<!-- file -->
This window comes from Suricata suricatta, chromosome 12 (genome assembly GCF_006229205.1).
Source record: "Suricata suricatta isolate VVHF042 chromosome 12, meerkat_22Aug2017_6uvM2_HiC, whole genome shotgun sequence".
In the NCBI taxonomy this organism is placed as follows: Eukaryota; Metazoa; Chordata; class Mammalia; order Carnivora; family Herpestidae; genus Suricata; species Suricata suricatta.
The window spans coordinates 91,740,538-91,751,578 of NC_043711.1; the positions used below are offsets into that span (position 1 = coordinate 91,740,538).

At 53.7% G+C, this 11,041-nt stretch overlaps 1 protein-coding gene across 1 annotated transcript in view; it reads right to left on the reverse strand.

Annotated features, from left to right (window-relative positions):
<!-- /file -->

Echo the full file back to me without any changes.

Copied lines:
This window comes from Suricata suricatta, chromosome 12 (genome assembly GCF_006229205.1).
Source record: "Suricata suricatta isolate VVHF042 chromosome 12, meerkat_22Aug2017_6uvM2_HiC, whole genome shotgun sequence".
In the NCBI taxonomy this organism is placed as follows: Eukaryota; Metazoa; Chordata; class Mammalia; order Carnivora; family Herpestidae; genus Suricata; species Suricata suricatta.
The window spans coordinates 91,740,538-91,751,578 of NC_043711.1; the positions used below are offsets into that span (position 1 = coordinate 91,740,538).

At 53.7% G+C, this 11,041-nt stretch overlaps 1 protein-coding gene across 1 annotated transcript in view; it reads right to left on the reverse strand.

Annotated features, from left to right (window-relative positions):